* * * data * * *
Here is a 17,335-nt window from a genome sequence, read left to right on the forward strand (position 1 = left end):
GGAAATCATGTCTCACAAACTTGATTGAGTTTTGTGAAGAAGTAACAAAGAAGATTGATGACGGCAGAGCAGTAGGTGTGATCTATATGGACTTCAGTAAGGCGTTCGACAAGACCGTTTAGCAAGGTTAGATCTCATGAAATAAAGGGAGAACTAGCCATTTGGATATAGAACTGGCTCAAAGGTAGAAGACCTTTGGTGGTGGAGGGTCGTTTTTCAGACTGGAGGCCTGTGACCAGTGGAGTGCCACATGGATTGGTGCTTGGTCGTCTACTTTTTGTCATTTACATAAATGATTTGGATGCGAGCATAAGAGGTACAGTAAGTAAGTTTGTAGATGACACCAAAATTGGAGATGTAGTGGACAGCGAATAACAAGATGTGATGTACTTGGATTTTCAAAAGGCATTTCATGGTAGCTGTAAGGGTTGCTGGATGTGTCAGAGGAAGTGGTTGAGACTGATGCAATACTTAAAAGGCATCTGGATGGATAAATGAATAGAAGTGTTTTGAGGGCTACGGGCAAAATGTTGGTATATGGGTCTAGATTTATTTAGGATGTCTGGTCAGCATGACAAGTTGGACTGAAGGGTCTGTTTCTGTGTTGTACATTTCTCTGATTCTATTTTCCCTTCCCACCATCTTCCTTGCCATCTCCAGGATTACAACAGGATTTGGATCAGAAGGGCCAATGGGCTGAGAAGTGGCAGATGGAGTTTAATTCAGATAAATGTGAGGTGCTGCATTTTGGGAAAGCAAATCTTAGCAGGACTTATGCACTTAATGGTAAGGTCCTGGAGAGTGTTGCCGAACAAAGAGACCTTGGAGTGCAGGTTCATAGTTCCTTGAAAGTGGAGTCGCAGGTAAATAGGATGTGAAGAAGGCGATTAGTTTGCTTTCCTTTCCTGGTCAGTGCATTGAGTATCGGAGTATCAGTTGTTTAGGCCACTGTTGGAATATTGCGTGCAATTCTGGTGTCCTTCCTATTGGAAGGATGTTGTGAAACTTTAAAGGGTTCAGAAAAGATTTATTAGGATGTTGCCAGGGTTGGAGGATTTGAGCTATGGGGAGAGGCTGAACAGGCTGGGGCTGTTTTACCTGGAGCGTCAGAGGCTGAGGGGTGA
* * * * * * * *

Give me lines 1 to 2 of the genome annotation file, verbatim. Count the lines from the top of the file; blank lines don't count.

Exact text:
Here is a 17,335-nt window from a genome sequence, read left to right on the forward strand (position 1 = left end):
GGAAATCATGTCTCACAAACTTGATTGAGTTTTGTGAAGAAGTAACAAAGAAGATTGATGACGGCAGAGCAGTAGGTGTGATCTATATGGACTTCAGTAAGGCGTTCGACAAGACCGTTTAGCAAGGTTAGATCTCATGAAATAAAGGGAGAACTAGCCATTTGGATATAGAACTGGCTCAAAGGTAGAAGACCTTTGGTGGTGGAGGGTCGTTTTTCAGACTGGAGGCCTGTGACCAGTGGAGTGCCACATGGATTGGTGCTTGGTCGTCTACTTTTTGTCATTTACATAAATGATTTGGATGCGAGCATAAGAGGTACAGTAAGTAAGTTTGTAGATGACACCAAAATTGGAGATGTAGTGGACAGCGAATAACAAGATGTGATGTACTTGGATTTTCAAAAGGCATTTCATGGTAGCTGTAAGGGTTGCTGGATGTGTCAGAGGAAGTGGTTGAGACTGATGCAATACTTAAAAGGCATCTGGATGGATAAATGAATAGAAGTGTTTTGAGGGCTACGGGCAAAATGTTGGTATATGGGTCTAGATTTATTTAGGATGTCTGGTCAGCATGACAAGTTGGACTGAAGGGTCTGTTTCTGTGTTGTACATTTCTCTGATTCTATTTTCCCTTCCCACCATCTTCCTTGCCATCTCCAGGATTACAACAGGATTTGGATCAGAAGGGCCAATGGGCTGAGAAGTGGCAGATGGAGTTTAATTCAGATAAATGTGAGGTGCTGCATTTTGGGAAAGCAAATCTTAGCAGGACTTATGCACTTAATGGTAAGGTCCTGGAGAGTGTTGCCGAACAAAGAGACCTTGGAGTGCAGGTTCATAGTTCCTTGAAAGTGGAGTCGCAGGTAAATAGGATGTGAAGAAGGCGATTAGTTTGCTTTCCTTTCCTGGTCAGTGCATTGAGTATCGGAGTATCAGTTGTTTAGGCCACTGTTGGAATATTGCGTGCAATTCTGGTGTCCTTCCTATTGGAAGGATGTTGTGAAACTTTAAAGGGTTCAGAAAAGATTTATTAGGATGTTGCCAGGGTTGGAGGATTTGAGCTATGGGGAGAGGCTGAACAGGCTGGGGCTGTTTTACCTGGAGCGTCAGAGGCTGAGGGGTGA